Swansea City 2 Wigan Athletic 1
Nathan Byrne’s well taken first half goal gave Latics a lift, but Swansea were to score three minutes later. Swans’ manager Steve Cooper had clearly done his homework and employed a high press to stop Latics building up moves from the back. The under-pressure defenders resisted the easy-hoof way out, but most of the time the ball came back to keeper David Marshall who would look for a defender willing to receive, but often had to play it long.
Paul Cook had brought Joe Garner into the starting line-up for Josh Windass, who did not even appear on the bench. He persisted with the out of form Jamal Lowe, keeping Kieran Dowell on the left with Joe Williams continuing in the number 10 position.
Going in 1-1 at half time, given previous performances, it was hard to see Wigan coming away with even a point. In the event Swansea laid siege on Latics who held out until Paul Cook made two substitutions after 64 minutes. Gavin Massey came on for the hapless Lowe, but sadly Cook sent Massey to the left wing, which is a position where he has so often looked like a duck out of water. Playing a number 10 on the left wing was hard enough to understand, although Dowell had linked up well with Antonee Robinson, but when Massey came on he was switched to the right flank. Square pegs in round holes yet again.
It was no surprise when Swansea scored what proved to be the winning goal just three minutes after the substitutions.
Despite the result Latics played with lots of enthusiasm and tried hard to get back into the game in the closing minutes.
But spirit is not enough: Swansea clearly had a game-plan and their players knew their roles. If Latics did have a plan it dissolved following Cook’s substitutions.
Unless Cook’s team selections and substitutions show a radical change, Latics are heading for the abyss. How many more square pegs in round holes will we see? The depressing scene of Cook berating the fourth official, rather than focus on the pattern of play on the pitch, is getting tired.
Let’s take a look at how fans reacted to the match through the message boards and social media.
Our thanks go to the Cockney Latic Forum, the Vital Wigan – Latics Speyk Forum and Twitter for providing the media for the posts below to happen. Thanks go to all whose contributions are identified below.
Jeffs right on the Latics Speyk Forum referred to Kieran Dowell’s position:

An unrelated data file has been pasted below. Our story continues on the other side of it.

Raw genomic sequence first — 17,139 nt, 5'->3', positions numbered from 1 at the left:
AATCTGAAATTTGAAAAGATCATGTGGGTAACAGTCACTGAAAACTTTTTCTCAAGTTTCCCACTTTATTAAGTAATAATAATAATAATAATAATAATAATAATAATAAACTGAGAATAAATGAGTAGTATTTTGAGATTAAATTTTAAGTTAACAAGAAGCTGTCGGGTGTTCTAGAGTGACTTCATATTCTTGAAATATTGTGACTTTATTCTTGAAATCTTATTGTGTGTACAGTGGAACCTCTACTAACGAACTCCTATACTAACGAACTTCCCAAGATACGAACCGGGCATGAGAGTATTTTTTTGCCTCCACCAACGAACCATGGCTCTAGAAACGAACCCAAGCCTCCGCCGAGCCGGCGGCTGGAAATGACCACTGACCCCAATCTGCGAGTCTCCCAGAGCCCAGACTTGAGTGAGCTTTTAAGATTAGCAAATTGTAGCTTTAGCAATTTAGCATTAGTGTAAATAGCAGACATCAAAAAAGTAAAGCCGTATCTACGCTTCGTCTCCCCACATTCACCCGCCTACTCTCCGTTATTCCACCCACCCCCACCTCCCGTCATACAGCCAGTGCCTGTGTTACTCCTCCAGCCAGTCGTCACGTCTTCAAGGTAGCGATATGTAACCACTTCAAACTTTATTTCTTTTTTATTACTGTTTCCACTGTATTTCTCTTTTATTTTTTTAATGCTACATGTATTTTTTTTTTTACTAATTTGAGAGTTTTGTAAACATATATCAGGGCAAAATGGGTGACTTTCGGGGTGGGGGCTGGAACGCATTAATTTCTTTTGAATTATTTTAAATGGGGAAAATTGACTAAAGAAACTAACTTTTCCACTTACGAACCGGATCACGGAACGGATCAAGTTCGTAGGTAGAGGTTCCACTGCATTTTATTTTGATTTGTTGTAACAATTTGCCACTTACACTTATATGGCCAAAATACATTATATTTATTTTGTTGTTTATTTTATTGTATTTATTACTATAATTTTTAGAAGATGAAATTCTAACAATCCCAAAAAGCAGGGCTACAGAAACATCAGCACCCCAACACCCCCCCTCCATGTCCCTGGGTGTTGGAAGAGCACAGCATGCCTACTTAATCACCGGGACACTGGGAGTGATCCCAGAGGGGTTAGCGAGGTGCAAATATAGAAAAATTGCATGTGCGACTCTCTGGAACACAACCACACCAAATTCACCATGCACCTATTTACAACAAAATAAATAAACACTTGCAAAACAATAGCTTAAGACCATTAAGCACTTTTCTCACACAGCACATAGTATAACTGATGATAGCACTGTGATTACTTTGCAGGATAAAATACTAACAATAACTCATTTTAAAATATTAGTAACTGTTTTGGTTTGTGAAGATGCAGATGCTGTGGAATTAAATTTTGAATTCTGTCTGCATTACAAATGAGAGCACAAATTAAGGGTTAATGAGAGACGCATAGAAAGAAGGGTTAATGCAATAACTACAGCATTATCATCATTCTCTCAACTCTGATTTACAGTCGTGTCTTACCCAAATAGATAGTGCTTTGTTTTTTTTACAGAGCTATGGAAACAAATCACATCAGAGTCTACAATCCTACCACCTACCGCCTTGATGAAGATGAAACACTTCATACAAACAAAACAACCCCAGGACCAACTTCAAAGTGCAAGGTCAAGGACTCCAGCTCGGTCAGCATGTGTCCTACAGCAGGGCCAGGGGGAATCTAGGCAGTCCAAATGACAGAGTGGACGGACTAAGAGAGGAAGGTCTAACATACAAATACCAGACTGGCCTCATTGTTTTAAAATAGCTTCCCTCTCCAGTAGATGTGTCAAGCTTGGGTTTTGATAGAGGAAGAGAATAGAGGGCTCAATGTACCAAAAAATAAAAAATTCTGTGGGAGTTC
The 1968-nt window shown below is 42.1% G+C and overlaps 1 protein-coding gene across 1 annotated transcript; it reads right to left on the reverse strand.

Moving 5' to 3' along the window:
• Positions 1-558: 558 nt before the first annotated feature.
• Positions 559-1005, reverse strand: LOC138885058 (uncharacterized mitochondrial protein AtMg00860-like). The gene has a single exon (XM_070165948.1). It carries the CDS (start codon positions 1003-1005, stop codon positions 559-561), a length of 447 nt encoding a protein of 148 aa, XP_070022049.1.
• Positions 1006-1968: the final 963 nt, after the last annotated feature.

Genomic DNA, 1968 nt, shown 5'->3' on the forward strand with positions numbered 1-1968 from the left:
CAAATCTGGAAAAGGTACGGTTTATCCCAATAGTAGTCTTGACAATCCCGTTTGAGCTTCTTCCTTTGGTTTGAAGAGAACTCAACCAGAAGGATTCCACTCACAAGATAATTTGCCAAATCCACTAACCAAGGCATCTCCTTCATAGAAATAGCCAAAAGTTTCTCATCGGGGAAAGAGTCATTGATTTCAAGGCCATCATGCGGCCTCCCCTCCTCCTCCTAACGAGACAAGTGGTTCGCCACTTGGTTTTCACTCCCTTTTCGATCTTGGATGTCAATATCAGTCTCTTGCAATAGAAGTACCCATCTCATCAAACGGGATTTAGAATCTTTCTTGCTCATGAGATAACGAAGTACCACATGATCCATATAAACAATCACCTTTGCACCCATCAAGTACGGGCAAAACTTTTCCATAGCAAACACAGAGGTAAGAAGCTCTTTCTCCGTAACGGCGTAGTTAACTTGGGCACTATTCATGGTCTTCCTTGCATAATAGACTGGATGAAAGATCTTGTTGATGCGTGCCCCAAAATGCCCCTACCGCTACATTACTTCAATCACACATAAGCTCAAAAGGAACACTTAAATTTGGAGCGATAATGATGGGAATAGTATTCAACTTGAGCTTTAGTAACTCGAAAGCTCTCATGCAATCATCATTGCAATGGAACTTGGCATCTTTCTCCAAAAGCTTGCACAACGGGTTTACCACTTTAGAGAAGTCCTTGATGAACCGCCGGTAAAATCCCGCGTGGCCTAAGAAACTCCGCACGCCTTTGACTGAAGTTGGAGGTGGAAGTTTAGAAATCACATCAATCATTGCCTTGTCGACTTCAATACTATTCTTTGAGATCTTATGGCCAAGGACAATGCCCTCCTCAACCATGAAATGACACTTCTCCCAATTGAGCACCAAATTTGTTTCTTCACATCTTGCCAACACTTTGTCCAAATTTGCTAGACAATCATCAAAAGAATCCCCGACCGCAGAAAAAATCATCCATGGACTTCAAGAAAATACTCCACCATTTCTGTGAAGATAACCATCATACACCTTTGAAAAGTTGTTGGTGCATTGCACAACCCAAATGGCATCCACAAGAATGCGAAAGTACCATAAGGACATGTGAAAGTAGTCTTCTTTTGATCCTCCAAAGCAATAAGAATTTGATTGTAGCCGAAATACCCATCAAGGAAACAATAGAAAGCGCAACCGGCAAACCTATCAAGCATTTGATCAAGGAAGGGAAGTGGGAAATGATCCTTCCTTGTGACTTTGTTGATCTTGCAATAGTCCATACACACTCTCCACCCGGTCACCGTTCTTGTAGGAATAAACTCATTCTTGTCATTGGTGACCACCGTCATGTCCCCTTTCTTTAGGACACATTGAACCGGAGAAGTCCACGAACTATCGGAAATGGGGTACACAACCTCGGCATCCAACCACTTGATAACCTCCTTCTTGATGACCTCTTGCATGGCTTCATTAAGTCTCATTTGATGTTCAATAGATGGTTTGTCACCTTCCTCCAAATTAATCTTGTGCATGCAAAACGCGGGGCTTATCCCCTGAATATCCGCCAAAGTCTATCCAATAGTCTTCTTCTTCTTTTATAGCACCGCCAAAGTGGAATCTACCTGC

Signed as a number 10 as he plays behind the striker. So Cook plays him as one of the so called wide players with the inept Lowe on the other side and a defensive midfielder behind the striker. He really does want this pay off badly.
JRTfatfan on the Cockney Latic Forum said:
The point is we lose a goal EVERY time he makes changes. Was neither attacking or playing for point change, like for like both players. Garner was doing Ok, Lowe was pants. This is just about the worst performance of the season.
Garswood Latic on the Cockney Latic Forum responded:
The point that John makes is spot on, as I have mentioned elsewhere. This isn’t just bad luck. The only way I can rationalise it is that the team aren’t really understanding the changes and what that means for them individually. There is obviously confusion, and until they understand what is required we remain vulnerable. Why?
1. These things and possibilities aren’t being discussed and planned and plotted during the week (“if we are down we will have an attacking formation and X and Y will do this etc”)
2. If a change is made that falls outside these pre-planned changes (and there will be many times that happens) then no-one on the pitch is being informed what it means (when we’re making changes is Morsy there finding out what the thinking is particularly if we’re changing formation other than like-for-like changes? Does anyone ever see players being given instructions?
3. A possibility that can also be alongside 1 and 2 – the players are too thick to understand what is required.
A fascinating post from King_dezeuww06 prior to the game on the Latics Speyk Forum:
For anyone interested here are the stats for the the Championship teams since they changed their managers this season (mostly in relegation fight) league games only:
Cardiff – Harris
Win ratio 37%
Points 17 out of 33
Barnsley – Struber
Win ratio 33%
Points 16 out of 36
Millwall – Rowett
Win ratio 50%
Points 26 out of 42
Stoke – O’Neill
Win ratio 33%
Points 17 out of 45
Reading – Bowen
Win ratio 47%
Points 28 out of 51
Huddersfield – Crowley
Win ratio 33%
Points 27 out of 63
Results of teams who kept manager in relegation fight
Boro – Woodgate
Win ratio 30%
Points 34 out of 81
Luton – Jones
Win ratio 22%
Points 21 out of 81
Wigan – Cook
Win ratio 19%
Points 23 out of 81
I knew Rowett was going to work wonders at Millwall but really impressive with how well Bowen has done at Reading they have a good team with a goals in them but you never know how a number 2 will step up in his first job. Other changes all yielded that 1 in 3 win ratio which is what most teams are looking for without being spectacular, unforunately no one seems to have got in a Joyce unfortunately that had zero impact.
Boro were doing terrible until they suddenly went on a run of 5 wins and 2 draws in their last 8 games pulled them clear.